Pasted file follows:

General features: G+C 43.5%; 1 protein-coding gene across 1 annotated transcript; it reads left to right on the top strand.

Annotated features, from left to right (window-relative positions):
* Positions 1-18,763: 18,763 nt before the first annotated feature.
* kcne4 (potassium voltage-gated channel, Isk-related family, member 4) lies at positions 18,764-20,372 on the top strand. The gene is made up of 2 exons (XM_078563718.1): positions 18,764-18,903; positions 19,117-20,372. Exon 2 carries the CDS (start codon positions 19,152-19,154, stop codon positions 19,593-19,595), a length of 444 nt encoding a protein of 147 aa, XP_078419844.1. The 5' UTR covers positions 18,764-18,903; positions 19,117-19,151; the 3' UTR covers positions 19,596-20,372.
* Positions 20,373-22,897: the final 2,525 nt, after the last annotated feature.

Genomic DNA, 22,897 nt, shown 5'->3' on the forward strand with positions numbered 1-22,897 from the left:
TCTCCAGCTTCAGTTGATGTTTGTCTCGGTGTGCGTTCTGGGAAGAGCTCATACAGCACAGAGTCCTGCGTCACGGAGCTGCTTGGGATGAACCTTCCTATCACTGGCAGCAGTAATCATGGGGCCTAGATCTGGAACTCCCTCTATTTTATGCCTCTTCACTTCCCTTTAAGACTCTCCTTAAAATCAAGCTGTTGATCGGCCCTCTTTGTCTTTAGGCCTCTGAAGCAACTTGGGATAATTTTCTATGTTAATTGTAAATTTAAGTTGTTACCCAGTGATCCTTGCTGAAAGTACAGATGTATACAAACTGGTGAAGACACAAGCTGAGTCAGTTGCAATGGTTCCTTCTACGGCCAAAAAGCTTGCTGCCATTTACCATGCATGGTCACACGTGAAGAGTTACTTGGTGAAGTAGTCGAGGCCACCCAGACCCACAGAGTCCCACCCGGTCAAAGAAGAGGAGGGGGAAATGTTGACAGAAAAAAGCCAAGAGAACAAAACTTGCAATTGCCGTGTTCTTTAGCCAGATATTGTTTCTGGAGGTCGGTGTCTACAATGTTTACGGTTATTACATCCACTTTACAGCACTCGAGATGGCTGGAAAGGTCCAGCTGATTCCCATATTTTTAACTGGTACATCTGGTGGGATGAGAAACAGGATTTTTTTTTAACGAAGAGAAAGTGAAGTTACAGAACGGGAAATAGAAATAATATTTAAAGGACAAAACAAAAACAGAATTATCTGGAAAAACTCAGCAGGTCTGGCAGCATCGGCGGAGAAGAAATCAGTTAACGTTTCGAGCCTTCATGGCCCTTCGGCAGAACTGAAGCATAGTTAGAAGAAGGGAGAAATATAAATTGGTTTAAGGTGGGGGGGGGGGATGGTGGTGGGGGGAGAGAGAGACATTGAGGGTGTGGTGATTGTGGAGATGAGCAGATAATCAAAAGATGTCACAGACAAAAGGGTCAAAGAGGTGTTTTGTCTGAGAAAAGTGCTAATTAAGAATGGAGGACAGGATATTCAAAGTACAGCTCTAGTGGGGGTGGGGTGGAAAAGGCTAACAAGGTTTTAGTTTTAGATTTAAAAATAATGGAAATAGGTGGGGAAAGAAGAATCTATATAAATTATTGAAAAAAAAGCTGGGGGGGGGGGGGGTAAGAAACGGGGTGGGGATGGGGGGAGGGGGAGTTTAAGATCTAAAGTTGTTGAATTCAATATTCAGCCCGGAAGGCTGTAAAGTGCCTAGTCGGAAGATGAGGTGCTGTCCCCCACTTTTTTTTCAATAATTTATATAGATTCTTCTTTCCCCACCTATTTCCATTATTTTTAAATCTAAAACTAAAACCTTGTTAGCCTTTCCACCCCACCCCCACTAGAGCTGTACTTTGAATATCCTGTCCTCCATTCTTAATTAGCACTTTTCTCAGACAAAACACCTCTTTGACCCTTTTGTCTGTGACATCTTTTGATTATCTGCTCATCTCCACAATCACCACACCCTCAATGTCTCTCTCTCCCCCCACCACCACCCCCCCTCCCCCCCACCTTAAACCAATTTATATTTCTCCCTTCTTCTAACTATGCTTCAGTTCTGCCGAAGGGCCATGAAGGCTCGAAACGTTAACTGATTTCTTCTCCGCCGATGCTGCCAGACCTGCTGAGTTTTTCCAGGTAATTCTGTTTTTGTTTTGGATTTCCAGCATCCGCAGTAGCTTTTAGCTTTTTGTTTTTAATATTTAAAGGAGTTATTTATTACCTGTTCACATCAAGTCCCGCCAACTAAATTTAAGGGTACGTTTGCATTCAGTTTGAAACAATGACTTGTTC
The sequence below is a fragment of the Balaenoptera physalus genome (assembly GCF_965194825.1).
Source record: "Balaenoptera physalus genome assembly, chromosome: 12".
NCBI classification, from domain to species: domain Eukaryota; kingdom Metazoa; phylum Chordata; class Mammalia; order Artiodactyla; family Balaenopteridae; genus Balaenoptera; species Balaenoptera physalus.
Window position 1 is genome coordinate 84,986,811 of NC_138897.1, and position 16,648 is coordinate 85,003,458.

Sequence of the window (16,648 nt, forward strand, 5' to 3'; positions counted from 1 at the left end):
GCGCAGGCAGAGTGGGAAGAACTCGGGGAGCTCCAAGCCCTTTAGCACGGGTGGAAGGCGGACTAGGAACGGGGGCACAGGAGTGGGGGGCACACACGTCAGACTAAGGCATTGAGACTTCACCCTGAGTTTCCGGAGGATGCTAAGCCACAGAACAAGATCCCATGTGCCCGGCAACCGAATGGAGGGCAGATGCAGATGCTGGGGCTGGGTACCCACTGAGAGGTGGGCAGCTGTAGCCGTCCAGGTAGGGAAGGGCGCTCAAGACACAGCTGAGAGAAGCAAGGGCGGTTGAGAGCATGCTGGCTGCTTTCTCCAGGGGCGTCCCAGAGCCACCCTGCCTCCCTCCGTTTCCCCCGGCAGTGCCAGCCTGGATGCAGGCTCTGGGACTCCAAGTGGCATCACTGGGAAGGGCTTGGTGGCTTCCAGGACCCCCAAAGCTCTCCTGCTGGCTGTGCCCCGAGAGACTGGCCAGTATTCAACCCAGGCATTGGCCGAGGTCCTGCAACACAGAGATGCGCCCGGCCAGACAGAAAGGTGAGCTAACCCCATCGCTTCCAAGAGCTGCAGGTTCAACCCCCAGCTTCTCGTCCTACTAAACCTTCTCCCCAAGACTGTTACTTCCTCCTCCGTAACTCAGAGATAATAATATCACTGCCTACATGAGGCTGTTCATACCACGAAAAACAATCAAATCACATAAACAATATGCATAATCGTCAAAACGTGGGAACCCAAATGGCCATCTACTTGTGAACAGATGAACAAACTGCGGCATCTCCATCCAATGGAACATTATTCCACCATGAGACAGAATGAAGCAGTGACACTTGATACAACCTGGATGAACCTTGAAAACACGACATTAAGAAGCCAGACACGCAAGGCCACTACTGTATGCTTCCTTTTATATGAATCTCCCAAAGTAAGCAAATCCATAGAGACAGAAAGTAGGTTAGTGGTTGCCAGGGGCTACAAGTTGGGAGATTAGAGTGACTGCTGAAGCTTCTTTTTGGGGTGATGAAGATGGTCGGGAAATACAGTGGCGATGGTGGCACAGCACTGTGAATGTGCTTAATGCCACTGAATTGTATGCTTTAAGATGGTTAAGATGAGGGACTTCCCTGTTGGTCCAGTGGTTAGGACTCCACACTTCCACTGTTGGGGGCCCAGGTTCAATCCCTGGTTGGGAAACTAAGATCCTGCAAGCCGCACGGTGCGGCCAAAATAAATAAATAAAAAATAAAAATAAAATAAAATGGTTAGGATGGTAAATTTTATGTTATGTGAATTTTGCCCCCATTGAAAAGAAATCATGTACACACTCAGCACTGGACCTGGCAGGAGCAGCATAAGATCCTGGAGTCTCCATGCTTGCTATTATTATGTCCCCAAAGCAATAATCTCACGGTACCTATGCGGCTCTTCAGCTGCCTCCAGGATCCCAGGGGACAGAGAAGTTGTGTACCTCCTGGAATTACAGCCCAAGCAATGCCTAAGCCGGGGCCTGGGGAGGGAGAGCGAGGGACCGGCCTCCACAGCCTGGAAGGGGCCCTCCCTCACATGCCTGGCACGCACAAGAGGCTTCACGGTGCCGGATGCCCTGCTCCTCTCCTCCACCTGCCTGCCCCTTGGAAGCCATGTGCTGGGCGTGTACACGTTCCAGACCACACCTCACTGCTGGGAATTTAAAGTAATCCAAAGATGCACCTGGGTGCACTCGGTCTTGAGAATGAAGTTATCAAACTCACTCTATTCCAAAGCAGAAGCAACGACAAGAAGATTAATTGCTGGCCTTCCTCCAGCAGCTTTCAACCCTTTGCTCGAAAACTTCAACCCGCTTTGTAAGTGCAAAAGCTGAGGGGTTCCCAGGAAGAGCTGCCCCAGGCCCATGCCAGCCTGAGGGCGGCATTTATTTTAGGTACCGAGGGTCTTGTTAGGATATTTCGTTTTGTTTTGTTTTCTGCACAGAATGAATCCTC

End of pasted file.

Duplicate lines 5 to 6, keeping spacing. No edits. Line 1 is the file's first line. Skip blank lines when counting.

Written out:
* Positions 20,373-22,897: the final 2,525 nt, after the last annotated feature.

Genomic DNA, 22,897 nt, shown 5'->3' on the forward strand with positions numbered 1-22,897 from the left: